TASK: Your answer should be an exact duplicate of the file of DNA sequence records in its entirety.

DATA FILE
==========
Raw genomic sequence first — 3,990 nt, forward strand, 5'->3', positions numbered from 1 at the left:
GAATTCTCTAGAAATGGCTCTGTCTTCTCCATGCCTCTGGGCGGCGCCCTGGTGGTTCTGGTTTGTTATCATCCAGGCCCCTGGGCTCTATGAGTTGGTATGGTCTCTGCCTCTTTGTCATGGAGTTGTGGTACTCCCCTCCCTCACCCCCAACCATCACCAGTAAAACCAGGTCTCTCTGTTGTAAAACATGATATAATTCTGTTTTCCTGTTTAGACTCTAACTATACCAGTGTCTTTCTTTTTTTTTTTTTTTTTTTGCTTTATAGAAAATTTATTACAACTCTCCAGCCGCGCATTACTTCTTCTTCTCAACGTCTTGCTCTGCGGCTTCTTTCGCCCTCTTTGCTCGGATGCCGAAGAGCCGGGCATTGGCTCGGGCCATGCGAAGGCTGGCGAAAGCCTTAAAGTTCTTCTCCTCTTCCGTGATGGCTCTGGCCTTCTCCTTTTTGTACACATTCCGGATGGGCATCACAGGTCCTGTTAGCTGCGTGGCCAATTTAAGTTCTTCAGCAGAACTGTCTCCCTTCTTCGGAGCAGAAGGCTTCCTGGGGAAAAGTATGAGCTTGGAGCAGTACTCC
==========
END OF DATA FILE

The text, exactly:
Raw genomic sequence first — 3,990 nt, forward strand, 5'->3', positions numbered from 1 at the left:
GAATTCTCTAGAAATGGCTCTGTCTTCTCCATGCCTCTGGGCGGCGCCCTGGTGGTTCTGGTTTGTTATCATCCAGGCCCCTGGGCTCTATGAGTTGGTATGGTCTCTGCCTCTTTGTCATGGAGTTGTGGTACTCCCCTCCCTCACCCCCAACCATCACCAGTAAAACCAGGTCTCTCTGTTGTAAAACATGATATAATTCTGTTTTCCTGTTTAGACTCTAACTATACCAGTGTCTTTCTTTTTTTTTTTTTTTTTTTGCTTTATAGAAAATTTATTACAACTCTCCAGCCGCGCATTACTTCTTCTTCTCAACGTCTTGCTCTGCGGCTTCTTTCGCCCTCTTTGCTCGGATGCCGAAGAGCCGGGCATTGGCTCGGGCCATGCGAAGGCTGGCGAAAGCCTTAAAGTTCTTCTCCTCTTCCGTGATGGCTCTGGCCTTCTCCTTTTTGTACACATTCCGGATGGGCATCACAGGTCCTGTTAGCTGCGTGGCCAATTTAAGTTCTTCAGCAGAACTGTCTCCCTTCTTCGGAGCAGAAGGCTTCCTGGGGAAAAGTATGAGCTTGGAGCAGTACTCC